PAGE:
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If you throw one entangled particle inside a black hole can we know what is happening with it from looking into another entangled particle outside the black hole?

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This is a version on steroids of the famous Einstein–Podolsky–Rosen Paradox. In General Relativity, to get out of a black hole requires you to move faster than light, so your question can essentially be simplified to "Can we use entanglement to communicate faster than light?" If we can, then someone inside the black hole can use the entangled pair to send information outside.

The answer is negative. Once you measure something on the particle you have with you, you won't be able to tell whether the result you got was due to something that happened to the other particle (i.e., if it is because someone tried to send you a message) or if you got the result you got by pure chance, since Quantum Mechanics is probabilistic.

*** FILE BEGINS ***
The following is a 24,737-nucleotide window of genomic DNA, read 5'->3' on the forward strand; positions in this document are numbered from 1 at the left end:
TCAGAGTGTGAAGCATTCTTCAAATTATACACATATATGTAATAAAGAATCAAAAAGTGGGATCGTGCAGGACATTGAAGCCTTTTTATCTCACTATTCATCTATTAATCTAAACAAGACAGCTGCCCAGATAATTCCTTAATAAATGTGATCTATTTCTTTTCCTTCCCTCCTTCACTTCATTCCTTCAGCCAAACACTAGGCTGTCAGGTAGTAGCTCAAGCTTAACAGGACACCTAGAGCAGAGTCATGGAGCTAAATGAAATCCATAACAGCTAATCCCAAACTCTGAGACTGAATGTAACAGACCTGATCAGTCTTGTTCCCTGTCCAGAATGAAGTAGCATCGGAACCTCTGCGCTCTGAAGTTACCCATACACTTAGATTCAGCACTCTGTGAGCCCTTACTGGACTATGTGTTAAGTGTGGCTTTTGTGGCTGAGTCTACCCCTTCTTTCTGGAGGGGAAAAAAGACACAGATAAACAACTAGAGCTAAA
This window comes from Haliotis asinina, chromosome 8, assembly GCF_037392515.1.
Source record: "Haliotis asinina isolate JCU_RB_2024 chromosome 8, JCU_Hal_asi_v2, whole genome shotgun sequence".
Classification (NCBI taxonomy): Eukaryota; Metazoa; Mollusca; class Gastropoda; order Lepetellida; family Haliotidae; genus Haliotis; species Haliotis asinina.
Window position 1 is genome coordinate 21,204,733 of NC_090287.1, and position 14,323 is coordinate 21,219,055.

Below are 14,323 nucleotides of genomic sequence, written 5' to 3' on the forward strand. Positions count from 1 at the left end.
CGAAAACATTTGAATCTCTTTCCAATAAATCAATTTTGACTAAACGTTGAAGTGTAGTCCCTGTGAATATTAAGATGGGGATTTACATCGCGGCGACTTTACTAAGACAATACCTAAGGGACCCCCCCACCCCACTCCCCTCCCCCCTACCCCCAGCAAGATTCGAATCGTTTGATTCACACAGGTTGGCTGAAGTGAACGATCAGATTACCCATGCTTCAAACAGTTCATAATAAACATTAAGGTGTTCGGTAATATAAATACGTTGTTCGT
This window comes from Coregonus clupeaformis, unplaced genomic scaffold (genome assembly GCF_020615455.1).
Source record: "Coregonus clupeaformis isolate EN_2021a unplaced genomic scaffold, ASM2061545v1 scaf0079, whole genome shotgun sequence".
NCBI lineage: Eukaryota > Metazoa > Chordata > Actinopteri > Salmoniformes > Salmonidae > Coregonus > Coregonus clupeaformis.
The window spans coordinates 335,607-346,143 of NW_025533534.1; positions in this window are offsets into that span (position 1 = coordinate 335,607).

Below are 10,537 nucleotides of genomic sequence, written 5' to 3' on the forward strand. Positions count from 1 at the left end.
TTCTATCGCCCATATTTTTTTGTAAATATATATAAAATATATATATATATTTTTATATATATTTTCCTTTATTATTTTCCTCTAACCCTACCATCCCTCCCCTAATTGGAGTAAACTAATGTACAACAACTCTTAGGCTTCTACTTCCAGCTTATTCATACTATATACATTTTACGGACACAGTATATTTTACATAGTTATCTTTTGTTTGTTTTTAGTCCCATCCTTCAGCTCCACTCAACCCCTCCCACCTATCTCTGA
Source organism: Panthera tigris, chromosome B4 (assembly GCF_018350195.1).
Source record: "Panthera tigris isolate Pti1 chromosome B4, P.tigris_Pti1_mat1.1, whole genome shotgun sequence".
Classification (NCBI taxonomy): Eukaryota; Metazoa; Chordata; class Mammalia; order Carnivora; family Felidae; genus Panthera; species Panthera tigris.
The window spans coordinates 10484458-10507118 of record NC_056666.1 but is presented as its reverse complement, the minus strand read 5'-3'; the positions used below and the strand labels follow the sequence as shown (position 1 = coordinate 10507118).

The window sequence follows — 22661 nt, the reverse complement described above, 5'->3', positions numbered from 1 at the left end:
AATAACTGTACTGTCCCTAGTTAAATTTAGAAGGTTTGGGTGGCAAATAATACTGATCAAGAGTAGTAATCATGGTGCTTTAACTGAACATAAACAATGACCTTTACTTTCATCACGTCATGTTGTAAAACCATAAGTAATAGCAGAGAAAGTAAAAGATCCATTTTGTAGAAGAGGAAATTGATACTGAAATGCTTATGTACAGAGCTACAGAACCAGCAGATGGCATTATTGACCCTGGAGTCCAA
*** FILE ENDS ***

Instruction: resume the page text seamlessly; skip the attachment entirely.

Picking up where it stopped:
Perhaps someone better versed than me in Relativistic Quantum Information will give a more complete explanation. For the time being, if you're interested in the EPR paradox, some standard Quantum Mechanics textbooks discuss it. I believe Weinberg's Lectures on Quantum Mechanics has a few words on this topic, if I recall correctly.

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